China urges top utilities to speed up transfer of 40 coal-fired power plants -document

  • May 26, 2020
  • Reuters - Africa

BEIJING, May 26 (Reuters) - China has urged the country’s five biggest utilities to speed up the transfer of 40 coal-fired power plants in the northwest of the country, according to a document seen by Reuters and confirmed by a person with direct knowledge of the matter.

The move follows Beijing’s pledge, reported by Reuters last year, to reduce debt and to shed coal-fired power capacity by as much as a third in two years at the five state-owned power generators.

The document, dated May 20 and issued by the State-owned Assets Supervision and Administration Commission of the State Council (SASAC), urged China Huaneng Group, China Datang Corp, China Huadian Corp, State Power Investment Corp (SPIC) and China Energy Group to complete the transfers before the end of June.

The plants account for 32.7 gigawatts (GW) of capacity. The plan envisages that in each province there will be only one state-owned power company to avoid competition, and those companies will have the right to close or dispose of the plants that are transferred to them.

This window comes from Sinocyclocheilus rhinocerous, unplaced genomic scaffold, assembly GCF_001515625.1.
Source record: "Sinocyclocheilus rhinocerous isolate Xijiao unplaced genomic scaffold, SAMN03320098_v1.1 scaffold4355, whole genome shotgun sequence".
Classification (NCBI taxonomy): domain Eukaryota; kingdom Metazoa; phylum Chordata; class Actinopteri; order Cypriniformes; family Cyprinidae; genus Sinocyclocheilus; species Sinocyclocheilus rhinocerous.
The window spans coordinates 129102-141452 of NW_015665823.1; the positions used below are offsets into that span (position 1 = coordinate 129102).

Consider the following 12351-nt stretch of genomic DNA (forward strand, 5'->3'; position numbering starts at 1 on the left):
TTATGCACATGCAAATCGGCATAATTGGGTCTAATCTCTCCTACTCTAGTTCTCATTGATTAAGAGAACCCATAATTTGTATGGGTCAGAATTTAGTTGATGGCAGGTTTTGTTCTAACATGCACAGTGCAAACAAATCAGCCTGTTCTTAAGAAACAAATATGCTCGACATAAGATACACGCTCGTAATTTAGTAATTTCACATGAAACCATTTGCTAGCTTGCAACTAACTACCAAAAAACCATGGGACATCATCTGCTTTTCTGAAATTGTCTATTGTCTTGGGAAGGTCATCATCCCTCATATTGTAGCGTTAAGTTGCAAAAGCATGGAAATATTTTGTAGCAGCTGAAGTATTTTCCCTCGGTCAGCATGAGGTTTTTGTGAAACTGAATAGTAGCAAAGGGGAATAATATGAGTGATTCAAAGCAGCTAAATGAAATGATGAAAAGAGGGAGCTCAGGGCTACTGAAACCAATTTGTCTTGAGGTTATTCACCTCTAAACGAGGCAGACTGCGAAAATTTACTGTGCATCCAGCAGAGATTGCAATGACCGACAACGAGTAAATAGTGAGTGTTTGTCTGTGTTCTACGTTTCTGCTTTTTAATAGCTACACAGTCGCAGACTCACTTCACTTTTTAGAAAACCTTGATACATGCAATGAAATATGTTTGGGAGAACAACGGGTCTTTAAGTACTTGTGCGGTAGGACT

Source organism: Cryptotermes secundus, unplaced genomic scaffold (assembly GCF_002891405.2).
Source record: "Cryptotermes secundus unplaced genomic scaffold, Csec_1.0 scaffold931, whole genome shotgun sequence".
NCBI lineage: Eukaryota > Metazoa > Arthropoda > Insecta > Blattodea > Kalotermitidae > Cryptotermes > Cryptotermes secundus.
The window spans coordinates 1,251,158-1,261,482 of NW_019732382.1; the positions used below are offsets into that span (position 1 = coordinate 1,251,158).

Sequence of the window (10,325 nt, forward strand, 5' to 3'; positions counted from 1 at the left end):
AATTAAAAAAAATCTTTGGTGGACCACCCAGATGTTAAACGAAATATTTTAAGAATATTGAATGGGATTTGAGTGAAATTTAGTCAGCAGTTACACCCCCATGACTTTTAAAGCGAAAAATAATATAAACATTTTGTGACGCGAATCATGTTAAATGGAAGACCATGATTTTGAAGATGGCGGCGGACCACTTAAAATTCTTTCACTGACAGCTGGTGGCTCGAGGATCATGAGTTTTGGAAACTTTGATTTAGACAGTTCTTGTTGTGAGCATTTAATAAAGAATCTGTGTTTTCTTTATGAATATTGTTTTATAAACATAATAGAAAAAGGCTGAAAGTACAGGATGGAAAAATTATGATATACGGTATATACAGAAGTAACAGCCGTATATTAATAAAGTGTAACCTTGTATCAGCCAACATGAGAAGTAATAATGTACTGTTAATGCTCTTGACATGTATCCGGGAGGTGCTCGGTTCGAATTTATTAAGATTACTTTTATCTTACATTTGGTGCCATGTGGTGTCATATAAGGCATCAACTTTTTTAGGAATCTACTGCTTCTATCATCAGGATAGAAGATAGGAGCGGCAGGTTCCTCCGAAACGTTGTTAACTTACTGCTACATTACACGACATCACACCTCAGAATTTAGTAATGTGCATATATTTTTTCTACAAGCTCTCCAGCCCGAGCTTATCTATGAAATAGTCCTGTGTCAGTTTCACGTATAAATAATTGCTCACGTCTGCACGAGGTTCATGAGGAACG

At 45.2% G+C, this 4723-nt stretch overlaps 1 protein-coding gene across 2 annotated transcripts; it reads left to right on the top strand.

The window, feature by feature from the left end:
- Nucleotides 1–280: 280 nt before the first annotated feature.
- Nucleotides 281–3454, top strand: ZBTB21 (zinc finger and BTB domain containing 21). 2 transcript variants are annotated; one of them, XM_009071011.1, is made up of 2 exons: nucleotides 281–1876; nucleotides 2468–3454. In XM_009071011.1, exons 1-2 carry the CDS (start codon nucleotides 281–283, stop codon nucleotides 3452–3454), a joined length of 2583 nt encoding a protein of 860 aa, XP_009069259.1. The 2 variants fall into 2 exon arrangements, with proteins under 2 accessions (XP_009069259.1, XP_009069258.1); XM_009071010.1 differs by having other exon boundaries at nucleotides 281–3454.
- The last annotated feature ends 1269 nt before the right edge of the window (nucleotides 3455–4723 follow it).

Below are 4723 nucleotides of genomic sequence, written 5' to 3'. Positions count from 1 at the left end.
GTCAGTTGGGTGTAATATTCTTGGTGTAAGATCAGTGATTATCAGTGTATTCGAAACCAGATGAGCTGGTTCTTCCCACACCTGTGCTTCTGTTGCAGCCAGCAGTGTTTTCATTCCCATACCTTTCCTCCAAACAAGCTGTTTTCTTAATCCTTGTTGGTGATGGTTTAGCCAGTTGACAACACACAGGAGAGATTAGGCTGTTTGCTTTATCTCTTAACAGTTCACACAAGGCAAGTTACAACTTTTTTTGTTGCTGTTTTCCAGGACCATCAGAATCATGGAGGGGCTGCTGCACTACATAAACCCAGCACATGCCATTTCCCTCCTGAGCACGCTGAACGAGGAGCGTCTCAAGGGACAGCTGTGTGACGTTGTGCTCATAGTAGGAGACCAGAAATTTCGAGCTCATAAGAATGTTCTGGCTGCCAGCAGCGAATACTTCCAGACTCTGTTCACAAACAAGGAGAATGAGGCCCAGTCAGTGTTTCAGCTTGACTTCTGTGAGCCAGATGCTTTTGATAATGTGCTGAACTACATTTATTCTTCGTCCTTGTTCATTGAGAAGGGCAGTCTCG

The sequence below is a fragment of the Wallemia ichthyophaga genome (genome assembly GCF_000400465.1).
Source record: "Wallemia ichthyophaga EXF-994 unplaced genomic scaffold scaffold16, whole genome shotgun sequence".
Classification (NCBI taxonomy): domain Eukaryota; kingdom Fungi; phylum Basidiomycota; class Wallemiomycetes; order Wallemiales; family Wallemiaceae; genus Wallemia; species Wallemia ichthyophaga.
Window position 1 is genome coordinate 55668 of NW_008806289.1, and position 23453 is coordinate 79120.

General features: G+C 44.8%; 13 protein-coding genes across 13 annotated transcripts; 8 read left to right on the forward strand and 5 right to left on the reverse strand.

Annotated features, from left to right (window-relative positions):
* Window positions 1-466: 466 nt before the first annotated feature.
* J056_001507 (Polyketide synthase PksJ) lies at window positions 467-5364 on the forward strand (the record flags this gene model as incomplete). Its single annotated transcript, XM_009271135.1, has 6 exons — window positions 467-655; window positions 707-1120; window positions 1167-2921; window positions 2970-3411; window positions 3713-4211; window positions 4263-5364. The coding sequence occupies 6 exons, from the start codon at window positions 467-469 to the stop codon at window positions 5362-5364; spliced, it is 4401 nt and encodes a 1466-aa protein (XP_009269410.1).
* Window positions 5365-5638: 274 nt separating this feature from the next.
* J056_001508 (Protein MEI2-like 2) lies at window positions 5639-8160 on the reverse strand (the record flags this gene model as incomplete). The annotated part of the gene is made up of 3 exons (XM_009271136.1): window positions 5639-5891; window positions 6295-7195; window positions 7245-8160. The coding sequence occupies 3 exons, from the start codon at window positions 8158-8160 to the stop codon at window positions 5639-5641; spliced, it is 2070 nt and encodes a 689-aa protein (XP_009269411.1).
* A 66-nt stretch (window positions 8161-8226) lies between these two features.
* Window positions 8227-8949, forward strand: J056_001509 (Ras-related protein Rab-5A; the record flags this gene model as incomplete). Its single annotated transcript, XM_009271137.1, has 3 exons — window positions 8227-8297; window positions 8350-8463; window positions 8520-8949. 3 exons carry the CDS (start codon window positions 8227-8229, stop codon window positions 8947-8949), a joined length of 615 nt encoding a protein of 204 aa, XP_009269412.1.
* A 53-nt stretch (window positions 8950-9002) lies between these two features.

Fourteen power plants totalling 12.62 GW currently owned by Datang, Huadian, SPIC and China Energy in Gansu province will be transferred to Huaneng, according to the SASAC plan.

Eight coal-fired power plants with combined capacity of 9.08 GW in Shaanxi owned by Huaneng, Huadian and SPIC will be transferred to Datang.

Thirteen utilities totalling 6.29 GW in Xinjiang will be transferred to Huadian, while two plants in Qinghai and three plants in Ningxia, with combined capacity of 1.36 GW and 3.34 GW, respectively, will be transferred to SPIC and China Energy.

The document did not mention any cash payments in relation to the transfers, which, according to SASAC’s initial plan, should be mainly gratuitous.

More transfers are expected, with the 40 plants only the first phase of an ambitious restructuring plan, according to the document.

SASAC did not immediately respond to Reuters’ request seeking for comment. (Reporting by Muyu Xu, Zhang Xiaochong and Tony Munroe; Editing by Kirsten Donovan)

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